In the spring of 2017, Ishita Bhattacharya ’16 called her parents from India and announced that, after years of working toward medical school and with an acceptance already in hand, she had decided not to go.
They reacted about as she’d expected.
“They were like, ‘Come home immediately, you’ve gone insane,’” she jokes now.
But Bhattacharya, who also goes by the stage name Ishita Mili, says she has no regrets about the waves of change she set off with that single decision—and the new Urban Indian dance style and professional troupe she’s created since.
Though she’s been dancing since she was three years old, Bhattacharya says she spent most of that time struggling to find a style that felt like a true fit. In Indian classical dance, which she studied for most of her life, she had trouble connecting to the ancient stories each dance explored, and coveted the fast, powerful parts that consistently went to male dancers.
When Bhattacharya discovered urban hip-hop at age 16, she thought she’d found her answer. The new style felt freeing. She came to Monmouth through the Monmouth Medical Scholars Program to pursue a chemistry degree, and joined a hip-hop dance company in nearby Matawan, New Jersey. But soon she began noticing the limits of that style, too.
“I still felt like I was confined by a style that didn’t necessarily reflect my whole experience,” she says. “I had to put my ‘Indianness’ away in a box [while dancing hip-hop] and consciously make sure not to bring that out.”
After an ACL tear took Bhattacharya off her feet in 2015, she spent time considering her future in dance. She decided that “if I go back [to dancing] at all, I want to make something that speaks to me and that says what I want to say, how I want to say it.”
Fresh out of her knee brace, she choreographed a new piece for a dance showcase. People liked it, so she made more. At first she didn’t even have a term for what she was doing, but eventually it came to her: Urban Indian.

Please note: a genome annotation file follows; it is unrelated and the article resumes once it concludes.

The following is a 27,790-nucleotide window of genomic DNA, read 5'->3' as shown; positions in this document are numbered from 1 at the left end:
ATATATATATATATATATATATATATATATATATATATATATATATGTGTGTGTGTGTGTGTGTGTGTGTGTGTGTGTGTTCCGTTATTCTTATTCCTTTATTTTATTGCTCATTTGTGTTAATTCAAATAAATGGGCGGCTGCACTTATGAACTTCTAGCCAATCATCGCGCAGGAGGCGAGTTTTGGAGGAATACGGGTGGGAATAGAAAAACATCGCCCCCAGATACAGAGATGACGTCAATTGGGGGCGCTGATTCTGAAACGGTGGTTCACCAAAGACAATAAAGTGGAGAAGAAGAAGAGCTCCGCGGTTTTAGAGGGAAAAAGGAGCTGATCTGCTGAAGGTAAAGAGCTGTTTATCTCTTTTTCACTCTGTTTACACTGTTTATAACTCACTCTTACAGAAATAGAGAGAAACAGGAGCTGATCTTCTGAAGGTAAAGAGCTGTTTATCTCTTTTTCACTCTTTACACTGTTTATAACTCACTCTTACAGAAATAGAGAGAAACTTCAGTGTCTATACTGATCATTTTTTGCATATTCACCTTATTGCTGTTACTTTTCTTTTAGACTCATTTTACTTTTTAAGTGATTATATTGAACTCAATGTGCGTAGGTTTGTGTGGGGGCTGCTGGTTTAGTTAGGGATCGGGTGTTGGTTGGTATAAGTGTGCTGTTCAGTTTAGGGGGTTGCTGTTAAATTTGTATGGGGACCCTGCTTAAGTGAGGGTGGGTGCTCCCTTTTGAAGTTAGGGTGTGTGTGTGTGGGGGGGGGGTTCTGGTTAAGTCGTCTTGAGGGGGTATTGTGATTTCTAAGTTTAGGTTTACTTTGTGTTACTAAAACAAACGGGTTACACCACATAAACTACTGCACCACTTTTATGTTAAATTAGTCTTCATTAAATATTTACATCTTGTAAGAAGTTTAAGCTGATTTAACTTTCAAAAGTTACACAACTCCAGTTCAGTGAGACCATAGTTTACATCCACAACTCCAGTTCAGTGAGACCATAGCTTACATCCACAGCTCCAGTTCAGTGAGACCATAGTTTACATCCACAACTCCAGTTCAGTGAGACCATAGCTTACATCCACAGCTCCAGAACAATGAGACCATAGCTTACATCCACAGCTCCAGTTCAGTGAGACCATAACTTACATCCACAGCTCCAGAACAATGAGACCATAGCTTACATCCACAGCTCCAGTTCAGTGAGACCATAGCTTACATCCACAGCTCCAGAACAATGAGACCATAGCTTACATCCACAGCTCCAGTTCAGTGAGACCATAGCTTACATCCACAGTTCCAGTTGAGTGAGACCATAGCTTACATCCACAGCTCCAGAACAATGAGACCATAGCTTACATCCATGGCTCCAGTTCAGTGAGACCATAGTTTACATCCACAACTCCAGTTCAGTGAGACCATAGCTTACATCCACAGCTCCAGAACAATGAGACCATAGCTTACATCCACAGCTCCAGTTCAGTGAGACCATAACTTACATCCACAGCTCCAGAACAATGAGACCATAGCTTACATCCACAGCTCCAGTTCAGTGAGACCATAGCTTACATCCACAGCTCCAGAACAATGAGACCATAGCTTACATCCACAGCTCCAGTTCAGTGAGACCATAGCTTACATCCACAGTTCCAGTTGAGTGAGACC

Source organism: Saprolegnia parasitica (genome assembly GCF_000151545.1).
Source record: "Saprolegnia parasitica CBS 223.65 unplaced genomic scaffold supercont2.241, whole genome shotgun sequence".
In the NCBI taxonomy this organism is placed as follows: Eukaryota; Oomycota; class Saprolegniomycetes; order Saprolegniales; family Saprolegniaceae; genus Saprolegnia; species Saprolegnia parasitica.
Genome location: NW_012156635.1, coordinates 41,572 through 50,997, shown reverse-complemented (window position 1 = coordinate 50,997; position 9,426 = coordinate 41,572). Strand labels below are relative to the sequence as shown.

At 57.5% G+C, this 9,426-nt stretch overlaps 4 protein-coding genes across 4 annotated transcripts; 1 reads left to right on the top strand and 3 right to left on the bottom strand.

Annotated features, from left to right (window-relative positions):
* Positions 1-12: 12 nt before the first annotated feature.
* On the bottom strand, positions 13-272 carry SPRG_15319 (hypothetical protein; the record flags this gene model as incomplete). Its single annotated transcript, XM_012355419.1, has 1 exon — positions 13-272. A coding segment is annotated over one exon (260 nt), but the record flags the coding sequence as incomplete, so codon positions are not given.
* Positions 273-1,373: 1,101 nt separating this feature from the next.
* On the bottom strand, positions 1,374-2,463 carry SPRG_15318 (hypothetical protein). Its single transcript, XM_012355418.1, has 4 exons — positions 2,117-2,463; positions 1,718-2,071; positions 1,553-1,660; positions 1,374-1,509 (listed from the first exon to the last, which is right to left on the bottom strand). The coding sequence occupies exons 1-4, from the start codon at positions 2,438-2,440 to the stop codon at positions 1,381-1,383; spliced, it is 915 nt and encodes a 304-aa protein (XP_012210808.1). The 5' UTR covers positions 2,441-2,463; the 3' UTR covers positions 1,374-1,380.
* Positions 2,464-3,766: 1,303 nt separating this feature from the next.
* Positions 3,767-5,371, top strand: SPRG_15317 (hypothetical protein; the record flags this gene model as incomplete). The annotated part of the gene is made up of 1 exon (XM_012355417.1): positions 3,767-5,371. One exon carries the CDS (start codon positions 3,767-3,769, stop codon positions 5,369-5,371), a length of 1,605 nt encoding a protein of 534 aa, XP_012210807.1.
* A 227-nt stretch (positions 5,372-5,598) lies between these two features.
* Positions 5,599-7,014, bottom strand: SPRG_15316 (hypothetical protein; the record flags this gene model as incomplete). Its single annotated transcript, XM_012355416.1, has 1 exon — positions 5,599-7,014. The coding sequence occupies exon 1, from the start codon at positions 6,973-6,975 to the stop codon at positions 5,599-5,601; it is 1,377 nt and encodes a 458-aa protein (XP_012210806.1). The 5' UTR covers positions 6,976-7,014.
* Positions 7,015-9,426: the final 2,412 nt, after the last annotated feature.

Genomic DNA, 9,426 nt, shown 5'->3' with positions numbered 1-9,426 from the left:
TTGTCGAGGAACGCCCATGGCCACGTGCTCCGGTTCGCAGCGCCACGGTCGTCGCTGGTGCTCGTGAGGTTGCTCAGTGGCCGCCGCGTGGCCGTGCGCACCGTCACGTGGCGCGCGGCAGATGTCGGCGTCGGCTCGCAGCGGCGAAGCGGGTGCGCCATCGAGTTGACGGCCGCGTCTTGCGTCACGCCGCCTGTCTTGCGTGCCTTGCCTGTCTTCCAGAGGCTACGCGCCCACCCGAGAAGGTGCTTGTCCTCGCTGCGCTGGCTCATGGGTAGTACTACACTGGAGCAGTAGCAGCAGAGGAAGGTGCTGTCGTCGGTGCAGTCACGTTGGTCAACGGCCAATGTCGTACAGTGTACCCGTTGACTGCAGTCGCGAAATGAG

Drawing from both Indian classical and modern hip-hop styles, Bhattacharya says that her choreography is primarily rooted in reexamining old Hindu myths, our relationship with nature, and the structure of society. Her goal is to offer Indian audiences a fresh take on familiar moves and stories while also attracting audiences who’ve never even seen Indian dance before.
In July 2017, Bhattacharya founded her own Urban Indian dance troupe—IMGE (Ishita Mili Global Exposé)—which includes 15 professional dancers. The group has performed at the Seattle International Dance Festival, Lincoln Center Out of Doors, and other venues around the U.S. She says audiences have been as varied as the styles she is melding.
“We’re always trying to make sure we’re reaching different types of people and that our work is truly global, in that it can speak to anybody,” she says. “We’re trying to break down barriers.”
Eventually Bhattacharya hopes to create a longer show that could play in large venues and tour the world. And, yes, she knows that won’t be easy. “Currently there are no opportunities that exist for this style, so I have to create them,” she says. “It’s less about opening doors versus building those doors to open.
“In the past year especially, I really have found my purpose,” she adds. “And my parents aren’t mad at me anymore, so that’s good news.”